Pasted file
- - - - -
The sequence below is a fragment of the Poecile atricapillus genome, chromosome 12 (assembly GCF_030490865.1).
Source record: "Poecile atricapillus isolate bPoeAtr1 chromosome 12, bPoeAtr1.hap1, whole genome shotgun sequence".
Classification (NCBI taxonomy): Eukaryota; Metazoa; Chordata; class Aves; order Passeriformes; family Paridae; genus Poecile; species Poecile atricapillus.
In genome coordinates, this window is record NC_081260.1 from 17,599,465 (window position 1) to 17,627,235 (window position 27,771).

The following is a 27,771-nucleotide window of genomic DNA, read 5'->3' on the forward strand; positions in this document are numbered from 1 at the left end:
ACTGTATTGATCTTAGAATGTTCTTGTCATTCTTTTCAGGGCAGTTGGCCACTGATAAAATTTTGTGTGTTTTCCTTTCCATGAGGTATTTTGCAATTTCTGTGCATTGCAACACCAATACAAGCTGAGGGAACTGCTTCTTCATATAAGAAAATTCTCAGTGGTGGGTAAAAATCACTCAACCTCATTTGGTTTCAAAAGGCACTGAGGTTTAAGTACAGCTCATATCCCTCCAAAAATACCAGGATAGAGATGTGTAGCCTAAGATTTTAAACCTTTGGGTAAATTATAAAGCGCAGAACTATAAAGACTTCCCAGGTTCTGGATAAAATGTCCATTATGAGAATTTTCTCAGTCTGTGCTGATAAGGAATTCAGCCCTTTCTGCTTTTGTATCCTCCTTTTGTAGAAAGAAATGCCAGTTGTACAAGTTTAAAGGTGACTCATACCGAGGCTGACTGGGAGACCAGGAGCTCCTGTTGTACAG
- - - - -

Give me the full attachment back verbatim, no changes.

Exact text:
The sequence below is a fragment of the Poecile atricapillus genome, chromosome 12 (assembly GCF_030490865.1).
Source record: "Poecile atricapillus isolate bPoeAtr1 chromosome 12, bPoeAtr1.hap1, whole genome shotgun sequence".
Classification (NCBI taxonomy): Eukaryota; Metazoa; Chordata; class Aves; order Passeriformes; family Paridae; genus Poecile; species Poecile atricapillus.
In genome coordinates, this window is record NC_081260.1 from 17,599,465 (window position 1) to 17,627,235 (window position 27,771).

The following is a 27,771-nucleotide window of genomic DNA, read 5'->3' on the forward strand; positions in this document are numbered from 1 at the left end:
ACTGTATTGATCTTAGAATGTTCTTGTCATTCTTTTCAGGGCAGTTGGCCACTGATAAAATTTTGTGTGTTTTCCTTTCCATGAGGTATTTTGCAATTTCTGTGCATTGCAACACCAATACAAGCTGAGGGAACTGCTTCTTCATATAAGAAAATTCTCAGTGGTGGGTAAAAATCACTCAACCTCATTTGGTTTCAAAAGGCACTGAGGTTTAAGTACAGCTCATATCCCTCCAAAAATACCAGGATAGAGATGTGTAGCCTAAGATTTTAAACCTTTGGGTAAATTATAAAGCGCAGAACTATAAAGACTTCCCAGGTTCTGGATAAAATGTCCATTATGAGAATTTTCTCAGTCTGTGCTGATAAGGAATTCAGCCCTTTCTGCTTTTGTATCCTCCTTTTGTAGAAAGAAATGCCAGTTGTACAAGTTTAAAGGTGACTCATACCGAGGCTGACTGGGAGACCAGGAGCTCCTGTTGTACAG